Daniel Chester French’s birthday
Originally shared by Simona AN
Daniel Chester French
April 20, 1850 – October 7, 1931
Daniel Chester French was one of the most prolific and acclaimed American sculptors of the late nineteenth and early twentieth centuries.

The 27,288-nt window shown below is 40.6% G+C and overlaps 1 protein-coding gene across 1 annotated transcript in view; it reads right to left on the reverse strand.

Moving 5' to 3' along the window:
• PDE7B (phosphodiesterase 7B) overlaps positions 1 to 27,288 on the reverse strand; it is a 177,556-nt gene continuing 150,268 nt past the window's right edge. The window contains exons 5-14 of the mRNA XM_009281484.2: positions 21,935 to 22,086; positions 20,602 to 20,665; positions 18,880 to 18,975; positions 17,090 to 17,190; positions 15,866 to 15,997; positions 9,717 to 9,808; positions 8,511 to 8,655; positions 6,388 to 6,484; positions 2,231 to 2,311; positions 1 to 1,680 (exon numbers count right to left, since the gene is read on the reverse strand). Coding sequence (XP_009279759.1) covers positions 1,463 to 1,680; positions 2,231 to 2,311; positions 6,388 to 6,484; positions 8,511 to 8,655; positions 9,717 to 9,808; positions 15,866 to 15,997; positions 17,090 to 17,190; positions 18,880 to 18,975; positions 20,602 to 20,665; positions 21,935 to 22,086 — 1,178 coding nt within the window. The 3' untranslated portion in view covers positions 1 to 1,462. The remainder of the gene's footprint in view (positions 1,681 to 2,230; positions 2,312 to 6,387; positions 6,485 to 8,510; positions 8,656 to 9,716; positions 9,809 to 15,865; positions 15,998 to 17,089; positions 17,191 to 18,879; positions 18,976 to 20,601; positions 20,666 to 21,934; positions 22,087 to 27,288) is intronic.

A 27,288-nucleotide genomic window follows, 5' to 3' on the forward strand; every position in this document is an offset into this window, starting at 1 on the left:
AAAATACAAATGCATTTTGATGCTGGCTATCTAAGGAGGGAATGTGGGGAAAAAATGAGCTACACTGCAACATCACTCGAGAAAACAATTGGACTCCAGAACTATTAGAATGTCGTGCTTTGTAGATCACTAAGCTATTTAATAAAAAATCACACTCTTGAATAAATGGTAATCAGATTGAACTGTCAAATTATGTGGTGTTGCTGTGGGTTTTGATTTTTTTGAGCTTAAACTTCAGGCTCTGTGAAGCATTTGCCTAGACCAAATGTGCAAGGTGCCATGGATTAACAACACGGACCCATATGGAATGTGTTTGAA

Essentially self-taught, he studied briefly in the 1870s with John Quincy Adams Ward, William Rimmer, William Morris Hunt and Thomas Ball. In 1873 he was awarded the substantial commission for the life-size Minute Man (bronze, 1874) erected in Minute Man National Historical Park, Concord, MA, to commemorate the Battle of Concord. In what became one of his best-known pieces, he adapted the Classical Apollo Belvedere (Rome, Vatican, Mus. Pio-Clementino) for his New England farmer to create a sturdy image that forcefully characterizes the determined patriotism of the men who defended their land. After two years in Italy (1874-1876), French worked in Washington, DC, and Boston, MA, executing architectural sculpture and a number of portraits, including a distinguished marble bust of Ralph Waldo Emerson (1879; Cambridge, MA, Harvard U.) and the statue of Abraham Lincoln (1920) in the Lincoln Memorial, Washington, D.C..
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